Linux Companies Address IP Concerns

By Steven Vaughan-Nichols  |  Posted 2004-08-04

Linux Companies Address IP Concerns

SAN FRANCISCO—While almost no one at the LinuxWorld tradeshow believes The SCO Group Inc.s Linux-related copyright lawsuits are going to go anywhere, Linux companies Red Hat Inc. and Hewlett-Packard Co. are taking other Linux intellectual property concerns seriously.

The show opened here on a nervous note when Open Source Risk Management revealed on Monday that there are 283 issued, but not yet court-validated, software patents that might be used in patent claims against Linux.

Because of this, OSRM announced that it will offer IP (intellectual property) insurance at an annual rate of 3 percent for $5 million in coverage against legal costs and damages.

"Dan Ravicher [leader of the OSRM patent study and executive senior counsel to the Free Software Foundation] is very, very good, and the points he makes about patents should be taken seriously," said Douglas Levin, CEO and president of Black Duck Software Inc., an information services company offering IP risk management and mitigation software solutions.

Indeed, Linux patent concerns arent just theoretical. The German city of Munich is delaying its Linux deployment because of European patent concerns. This migration of 14,000 desktop and notebook computers from Windows to SuSE Linux has been seen as one of the most significant victories for desktop Linux.

Click here for more on why Munich is reconsidering its Linux migration.

Such concerns are also the reason Red Hat has partnered with Black Duck. This deal will form part of Red Hats Open Source Assurance program, a plan to protect open-source developers and RHEL (Red Hat Enterprise Linux) subscribers from potential IP problems.

"Working with partners like Black Duck, Red Hat is committed to preserving the creative spirit of developers, fortifying the confidence enterprise users have in Linux and open source, and increasing the value of Red Hat subscriptions," said Matthew Szulik, Red Hats chairman and CEO.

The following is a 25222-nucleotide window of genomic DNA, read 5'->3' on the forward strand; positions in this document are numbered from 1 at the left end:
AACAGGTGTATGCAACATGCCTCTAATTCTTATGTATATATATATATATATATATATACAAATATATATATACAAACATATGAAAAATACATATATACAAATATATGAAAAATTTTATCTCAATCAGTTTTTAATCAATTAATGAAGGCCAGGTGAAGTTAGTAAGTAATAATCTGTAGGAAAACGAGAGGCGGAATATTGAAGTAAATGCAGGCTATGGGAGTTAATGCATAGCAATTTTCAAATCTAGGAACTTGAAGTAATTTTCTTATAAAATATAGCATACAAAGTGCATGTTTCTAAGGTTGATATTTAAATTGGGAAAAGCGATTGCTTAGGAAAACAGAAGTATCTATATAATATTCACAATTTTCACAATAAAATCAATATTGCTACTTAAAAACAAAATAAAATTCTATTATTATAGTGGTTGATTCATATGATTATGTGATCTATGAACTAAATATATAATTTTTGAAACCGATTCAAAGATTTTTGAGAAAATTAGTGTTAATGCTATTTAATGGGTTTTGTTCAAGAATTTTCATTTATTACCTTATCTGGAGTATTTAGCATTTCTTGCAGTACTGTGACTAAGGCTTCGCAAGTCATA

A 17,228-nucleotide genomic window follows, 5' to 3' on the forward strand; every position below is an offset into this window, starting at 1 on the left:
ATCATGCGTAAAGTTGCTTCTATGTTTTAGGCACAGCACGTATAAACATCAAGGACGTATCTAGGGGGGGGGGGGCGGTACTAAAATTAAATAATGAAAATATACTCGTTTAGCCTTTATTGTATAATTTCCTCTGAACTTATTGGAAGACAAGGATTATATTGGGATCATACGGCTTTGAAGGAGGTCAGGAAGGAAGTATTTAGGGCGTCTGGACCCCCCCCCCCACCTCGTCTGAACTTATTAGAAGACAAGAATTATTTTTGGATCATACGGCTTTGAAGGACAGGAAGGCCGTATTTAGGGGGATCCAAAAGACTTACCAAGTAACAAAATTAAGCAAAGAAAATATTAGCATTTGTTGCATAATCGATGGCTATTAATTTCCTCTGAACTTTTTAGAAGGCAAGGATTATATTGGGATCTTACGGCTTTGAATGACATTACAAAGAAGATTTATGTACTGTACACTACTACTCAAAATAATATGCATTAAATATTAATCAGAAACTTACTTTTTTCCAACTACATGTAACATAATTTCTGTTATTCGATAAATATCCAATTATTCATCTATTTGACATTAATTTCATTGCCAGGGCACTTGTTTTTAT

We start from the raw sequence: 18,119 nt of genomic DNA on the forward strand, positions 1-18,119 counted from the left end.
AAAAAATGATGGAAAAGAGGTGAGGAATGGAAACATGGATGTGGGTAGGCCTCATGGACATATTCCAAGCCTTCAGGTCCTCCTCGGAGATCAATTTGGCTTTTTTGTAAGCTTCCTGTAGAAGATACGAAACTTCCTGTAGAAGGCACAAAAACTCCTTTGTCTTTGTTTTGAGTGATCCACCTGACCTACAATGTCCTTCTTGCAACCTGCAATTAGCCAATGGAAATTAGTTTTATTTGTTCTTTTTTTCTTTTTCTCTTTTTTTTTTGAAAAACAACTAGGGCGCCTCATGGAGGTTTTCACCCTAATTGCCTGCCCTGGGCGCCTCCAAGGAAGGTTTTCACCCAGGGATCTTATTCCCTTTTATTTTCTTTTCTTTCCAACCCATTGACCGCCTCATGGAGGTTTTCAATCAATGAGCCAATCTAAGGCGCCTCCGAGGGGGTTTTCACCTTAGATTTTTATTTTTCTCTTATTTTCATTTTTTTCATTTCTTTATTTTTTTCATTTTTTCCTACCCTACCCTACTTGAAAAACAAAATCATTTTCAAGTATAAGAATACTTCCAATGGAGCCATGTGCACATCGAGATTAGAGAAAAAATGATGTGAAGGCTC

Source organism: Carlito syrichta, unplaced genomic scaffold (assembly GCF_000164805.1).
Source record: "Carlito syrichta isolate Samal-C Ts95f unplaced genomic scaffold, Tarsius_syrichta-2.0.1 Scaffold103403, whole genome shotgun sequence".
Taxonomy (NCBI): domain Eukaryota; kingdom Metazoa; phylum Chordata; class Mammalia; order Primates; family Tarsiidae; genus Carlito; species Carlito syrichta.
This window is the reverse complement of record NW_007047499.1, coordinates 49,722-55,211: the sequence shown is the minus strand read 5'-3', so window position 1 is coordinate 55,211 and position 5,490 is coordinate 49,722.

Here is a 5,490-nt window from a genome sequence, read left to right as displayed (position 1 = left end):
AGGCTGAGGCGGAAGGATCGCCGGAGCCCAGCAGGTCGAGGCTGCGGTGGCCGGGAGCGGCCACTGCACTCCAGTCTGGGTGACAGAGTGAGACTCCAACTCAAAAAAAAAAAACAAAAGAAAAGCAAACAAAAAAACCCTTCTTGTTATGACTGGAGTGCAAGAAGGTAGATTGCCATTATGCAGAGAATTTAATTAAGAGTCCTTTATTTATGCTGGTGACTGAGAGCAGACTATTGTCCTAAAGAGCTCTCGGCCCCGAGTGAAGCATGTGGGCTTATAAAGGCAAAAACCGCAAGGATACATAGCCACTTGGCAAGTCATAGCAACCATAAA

Levin said Black Duck has been working with Red Hat for six months before this deal was announced and that his Waltham, Mass., firm is also working on deals with other Linux vendors and organizations. "Black Ducks mission is to help any organization concerned about the risks of combining open source and proprietary software code, either accidentally or intentionally, into its own software."

In Red Hats case, "their customers had been telling them for months that they need support in IP risk and open-source software assets management," Levin said. Black Ducks protexIP/developmentSM program uses an extensive license and source-code knowledge base to rapidly identify instances of open source software and potential license conflicts in developers code trees.

Red Hat will work with Black Duck to develop joint seminars with Red Hat Global Learning Services to educate customers on best practices in IP risk mitigation. The companies will also offer joint service offerings to assess and help implement open-source IP best practices and will deliver value-added IP risk management solutions.

But, as Karen Copenhaver, Black Ducks general counsel, points out, while Black Ducks programs protect users and developers from many kinds of IP claims, "theres no way to use search technology to find the implementation of a patentable invention. The essence of patent law is inventive activity. Search technology [such as that used in protexIP/developmentSM] is ideal for finding copying which is consistent with copyright but not patent law."

Next Page: HPs IP concerns.

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Martin Fink, HPs vice president for Linux, has other IP concerns. He fears that DRM (digital rights management) may eventually get in the way of open-source development. In his Tuesday keynote at LinuxWorld, Fink said, "DRM and open-source software are today largely incompatible because of an extension to copyright law called the Digital Millennium Copyright Act."

In addition, Fink believes that the open-source movement isnt doing itself any favors by having so many licenses. "People dont realize that there are already dozens and dozens of open-source licenses. The number has reached 52 open-source licenses, and there is likely to be 55 by the end of the week."

Fink doesnt see the point: "There really is no value, and there is only confusion in having that many licenses."

Still, Fink is sure that because "open source will allow companies to take cost out of the system at an amazing rate," Linux is certain to become big business for todays big businesses, despite this rise of new Linux IP concerns.

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